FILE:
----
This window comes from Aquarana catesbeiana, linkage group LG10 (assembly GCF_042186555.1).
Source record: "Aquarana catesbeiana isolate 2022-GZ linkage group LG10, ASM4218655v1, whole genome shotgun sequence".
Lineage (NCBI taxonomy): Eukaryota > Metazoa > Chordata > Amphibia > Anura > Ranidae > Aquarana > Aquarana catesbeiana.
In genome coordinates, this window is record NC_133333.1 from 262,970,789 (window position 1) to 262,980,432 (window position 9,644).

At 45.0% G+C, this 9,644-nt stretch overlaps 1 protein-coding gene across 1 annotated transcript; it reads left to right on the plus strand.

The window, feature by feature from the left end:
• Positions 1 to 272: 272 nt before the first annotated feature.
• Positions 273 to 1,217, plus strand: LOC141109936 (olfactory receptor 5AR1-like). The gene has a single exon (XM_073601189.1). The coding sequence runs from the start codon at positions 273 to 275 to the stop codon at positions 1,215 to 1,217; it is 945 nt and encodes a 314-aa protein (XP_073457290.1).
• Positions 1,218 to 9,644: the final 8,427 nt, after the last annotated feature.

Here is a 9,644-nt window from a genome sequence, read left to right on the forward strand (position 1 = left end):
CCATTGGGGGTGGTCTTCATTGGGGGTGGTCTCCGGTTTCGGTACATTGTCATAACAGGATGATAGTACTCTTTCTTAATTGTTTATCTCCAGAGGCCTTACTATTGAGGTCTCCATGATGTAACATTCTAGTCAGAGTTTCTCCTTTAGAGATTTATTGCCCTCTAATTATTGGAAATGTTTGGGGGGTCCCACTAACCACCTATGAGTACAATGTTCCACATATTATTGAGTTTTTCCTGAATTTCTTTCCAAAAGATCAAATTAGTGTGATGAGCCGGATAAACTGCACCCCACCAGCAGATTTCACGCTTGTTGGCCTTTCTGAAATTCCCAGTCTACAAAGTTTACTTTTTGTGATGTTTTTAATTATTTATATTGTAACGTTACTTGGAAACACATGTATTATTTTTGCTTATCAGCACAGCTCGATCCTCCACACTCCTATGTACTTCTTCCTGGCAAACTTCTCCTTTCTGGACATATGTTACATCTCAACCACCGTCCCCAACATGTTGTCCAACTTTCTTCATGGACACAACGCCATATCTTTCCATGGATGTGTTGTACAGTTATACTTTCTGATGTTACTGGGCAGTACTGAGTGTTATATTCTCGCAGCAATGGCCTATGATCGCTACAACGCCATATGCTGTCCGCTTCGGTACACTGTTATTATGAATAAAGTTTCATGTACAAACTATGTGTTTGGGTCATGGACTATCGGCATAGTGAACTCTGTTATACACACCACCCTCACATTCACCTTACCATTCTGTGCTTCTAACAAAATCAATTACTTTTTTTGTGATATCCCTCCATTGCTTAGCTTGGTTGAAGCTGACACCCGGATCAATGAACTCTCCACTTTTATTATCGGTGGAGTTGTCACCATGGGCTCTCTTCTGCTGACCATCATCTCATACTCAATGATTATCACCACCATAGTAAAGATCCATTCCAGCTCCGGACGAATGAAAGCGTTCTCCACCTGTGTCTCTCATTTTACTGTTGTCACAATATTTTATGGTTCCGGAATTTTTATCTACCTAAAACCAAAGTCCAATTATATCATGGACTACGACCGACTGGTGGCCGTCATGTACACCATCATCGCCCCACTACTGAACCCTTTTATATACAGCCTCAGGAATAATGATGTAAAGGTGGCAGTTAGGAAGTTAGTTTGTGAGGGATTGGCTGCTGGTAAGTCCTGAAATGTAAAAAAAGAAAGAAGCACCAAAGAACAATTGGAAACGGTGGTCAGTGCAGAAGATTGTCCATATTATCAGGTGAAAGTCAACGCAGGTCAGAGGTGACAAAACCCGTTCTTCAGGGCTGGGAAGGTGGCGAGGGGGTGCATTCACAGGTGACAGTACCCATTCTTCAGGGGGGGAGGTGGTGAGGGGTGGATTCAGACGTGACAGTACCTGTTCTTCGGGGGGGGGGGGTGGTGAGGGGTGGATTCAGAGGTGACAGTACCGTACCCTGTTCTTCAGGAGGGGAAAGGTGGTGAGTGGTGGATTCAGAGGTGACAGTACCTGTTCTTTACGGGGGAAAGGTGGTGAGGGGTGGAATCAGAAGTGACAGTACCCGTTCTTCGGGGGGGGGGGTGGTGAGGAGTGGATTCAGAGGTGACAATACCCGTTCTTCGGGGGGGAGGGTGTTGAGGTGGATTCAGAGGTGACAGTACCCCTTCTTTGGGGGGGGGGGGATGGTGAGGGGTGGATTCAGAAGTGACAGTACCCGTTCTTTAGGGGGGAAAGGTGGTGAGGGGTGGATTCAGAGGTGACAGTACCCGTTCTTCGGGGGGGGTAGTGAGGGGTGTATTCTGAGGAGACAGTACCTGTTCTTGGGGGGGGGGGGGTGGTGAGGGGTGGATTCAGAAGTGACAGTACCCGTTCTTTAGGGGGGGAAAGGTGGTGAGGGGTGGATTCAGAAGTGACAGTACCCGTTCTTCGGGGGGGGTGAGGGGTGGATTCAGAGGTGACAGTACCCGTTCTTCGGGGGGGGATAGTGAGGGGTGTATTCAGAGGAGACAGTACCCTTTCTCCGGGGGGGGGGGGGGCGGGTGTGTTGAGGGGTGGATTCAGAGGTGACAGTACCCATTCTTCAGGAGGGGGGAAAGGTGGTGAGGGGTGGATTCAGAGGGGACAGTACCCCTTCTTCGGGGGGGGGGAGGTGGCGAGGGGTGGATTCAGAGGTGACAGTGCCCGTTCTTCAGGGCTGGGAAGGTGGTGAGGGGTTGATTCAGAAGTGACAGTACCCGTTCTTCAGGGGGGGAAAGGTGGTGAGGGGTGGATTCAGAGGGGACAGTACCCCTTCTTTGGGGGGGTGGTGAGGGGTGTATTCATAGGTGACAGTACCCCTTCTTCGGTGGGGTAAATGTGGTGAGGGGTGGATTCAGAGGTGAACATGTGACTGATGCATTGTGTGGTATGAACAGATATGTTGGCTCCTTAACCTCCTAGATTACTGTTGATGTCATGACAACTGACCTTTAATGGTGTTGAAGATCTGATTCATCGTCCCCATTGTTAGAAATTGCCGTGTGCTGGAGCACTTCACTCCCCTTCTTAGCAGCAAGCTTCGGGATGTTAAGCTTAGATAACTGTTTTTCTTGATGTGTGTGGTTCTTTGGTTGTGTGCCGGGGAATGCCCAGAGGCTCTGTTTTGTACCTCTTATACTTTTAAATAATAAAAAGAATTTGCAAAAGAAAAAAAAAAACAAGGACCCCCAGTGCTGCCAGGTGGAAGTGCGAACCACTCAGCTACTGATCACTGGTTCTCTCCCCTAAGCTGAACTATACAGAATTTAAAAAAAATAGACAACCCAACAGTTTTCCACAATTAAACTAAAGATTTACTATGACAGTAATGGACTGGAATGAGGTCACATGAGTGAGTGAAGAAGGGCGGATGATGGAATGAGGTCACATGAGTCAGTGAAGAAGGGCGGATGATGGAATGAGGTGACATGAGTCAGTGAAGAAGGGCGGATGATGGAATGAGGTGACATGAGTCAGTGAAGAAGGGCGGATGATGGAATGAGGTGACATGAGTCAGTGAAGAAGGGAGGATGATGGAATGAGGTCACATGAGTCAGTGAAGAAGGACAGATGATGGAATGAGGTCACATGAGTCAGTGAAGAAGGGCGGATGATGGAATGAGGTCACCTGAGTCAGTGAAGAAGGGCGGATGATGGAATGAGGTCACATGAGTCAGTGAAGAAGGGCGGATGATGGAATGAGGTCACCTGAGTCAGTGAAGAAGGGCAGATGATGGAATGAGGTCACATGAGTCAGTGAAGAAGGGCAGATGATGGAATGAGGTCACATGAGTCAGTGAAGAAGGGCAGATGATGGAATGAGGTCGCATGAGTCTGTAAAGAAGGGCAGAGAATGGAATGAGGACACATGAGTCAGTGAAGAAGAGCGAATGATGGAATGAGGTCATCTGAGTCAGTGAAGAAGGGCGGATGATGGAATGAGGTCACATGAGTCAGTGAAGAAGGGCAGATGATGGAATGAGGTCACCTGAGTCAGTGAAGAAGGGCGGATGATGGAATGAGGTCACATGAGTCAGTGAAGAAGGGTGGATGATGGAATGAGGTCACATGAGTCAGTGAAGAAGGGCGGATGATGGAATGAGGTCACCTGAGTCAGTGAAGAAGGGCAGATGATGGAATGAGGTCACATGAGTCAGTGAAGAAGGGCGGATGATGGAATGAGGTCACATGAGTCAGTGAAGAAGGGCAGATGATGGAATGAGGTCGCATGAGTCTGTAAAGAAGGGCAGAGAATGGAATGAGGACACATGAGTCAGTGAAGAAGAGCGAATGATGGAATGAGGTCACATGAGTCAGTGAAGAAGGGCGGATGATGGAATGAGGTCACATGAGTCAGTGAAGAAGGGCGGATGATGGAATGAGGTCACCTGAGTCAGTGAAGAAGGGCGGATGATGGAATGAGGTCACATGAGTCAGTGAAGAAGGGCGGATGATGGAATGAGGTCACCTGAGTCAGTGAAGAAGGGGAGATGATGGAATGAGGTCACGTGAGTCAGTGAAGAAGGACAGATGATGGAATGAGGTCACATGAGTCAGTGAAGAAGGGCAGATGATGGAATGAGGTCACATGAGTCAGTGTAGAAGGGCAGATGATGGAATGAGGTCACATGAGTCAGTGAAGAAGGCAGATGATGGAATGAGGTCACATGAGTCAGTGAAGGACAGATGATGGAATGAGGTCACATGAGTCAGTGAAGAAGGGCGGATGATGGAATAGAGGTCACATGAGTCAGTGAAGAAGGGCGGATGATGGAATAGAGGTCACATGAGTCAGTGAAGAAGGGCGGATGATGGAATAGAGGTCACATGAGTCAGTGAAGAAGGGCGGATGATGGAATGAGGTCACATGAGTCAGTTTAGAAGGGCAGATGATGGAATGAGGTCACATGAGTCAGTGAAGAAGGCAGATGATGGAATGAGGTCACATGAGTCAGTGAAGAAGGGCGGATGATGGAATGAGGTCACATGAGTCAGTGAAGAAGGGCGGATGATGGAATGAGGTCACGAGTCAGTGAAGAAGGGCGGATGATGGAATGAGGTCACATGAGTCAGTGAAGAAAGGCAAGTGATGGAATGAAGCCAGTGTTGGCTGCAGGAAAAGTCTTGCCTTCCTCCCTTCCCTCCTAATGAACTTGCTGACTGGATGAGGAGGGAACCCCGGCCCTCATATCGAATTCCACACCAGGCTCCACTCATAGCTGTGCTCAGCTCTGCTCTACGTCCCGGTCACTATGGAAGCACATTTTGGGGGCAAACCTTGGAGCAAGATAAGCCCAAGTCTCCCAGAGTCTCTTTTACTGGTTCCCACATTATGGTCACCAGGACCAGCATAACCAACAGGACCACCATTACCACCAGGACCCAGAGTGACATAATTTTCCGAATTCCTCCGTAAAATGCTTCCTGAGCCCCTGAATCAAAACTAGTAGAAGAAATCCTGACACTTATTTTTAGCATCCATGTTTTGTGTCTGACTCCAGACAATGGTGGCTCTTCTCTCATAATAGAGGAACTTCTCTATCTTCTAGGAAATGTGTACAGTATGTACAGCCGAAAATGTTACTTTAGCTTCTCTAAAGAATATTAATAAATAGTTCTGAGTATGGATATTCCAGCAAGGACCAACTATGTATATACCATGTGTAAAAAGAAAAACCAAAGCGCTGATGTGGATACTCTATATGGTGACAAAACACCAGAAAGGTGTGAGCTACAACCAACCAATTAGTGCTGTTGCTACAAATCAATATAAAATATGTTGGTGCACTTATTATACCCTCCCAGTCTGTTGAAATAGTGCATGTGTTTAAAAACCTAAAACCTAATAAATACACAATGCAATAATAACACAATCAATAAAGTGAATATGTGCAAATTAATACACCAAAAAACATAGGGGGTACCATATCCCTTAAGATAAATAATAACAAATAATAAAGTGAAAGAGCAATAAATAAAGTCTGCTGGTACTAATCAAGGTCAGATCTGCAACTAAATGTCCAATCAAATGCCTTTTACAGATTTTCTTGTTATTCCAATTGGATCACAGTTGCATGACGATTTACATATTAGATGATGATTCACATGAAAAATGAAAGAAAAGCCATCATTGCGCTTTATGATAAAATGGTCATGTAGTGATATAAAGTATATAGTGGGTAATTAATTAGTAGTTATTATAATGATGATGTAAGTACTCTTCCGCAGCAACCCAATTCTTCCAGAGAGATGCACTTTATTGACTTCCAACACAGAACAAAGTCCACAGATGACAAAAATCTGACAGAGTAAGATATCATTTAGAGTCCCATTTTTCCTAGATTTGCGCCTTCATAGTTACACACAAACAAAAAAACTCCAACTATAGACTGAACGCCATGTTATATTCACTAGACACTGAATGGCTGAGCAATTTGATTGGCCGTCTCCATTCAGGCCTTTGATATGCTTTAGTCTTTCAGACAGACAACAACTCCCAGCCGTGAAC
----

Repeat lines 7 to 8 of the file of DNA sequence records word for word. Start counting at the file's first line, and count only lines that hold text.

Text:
• Positions 1 to 272: 272 nt before the first annotated feature.
• Positions 273 to 1,217, plus strand: LOC141109936 (olfactory receptor 5AR1-like). The gene has a single exon (XM_073601189.1). The coding sequence runs from the start codon at positions 273 to 275 to the stop codon at positions 1,215 to 1,217; it is 945 nt and encodes a 314-aa protein (XP_073457290.1).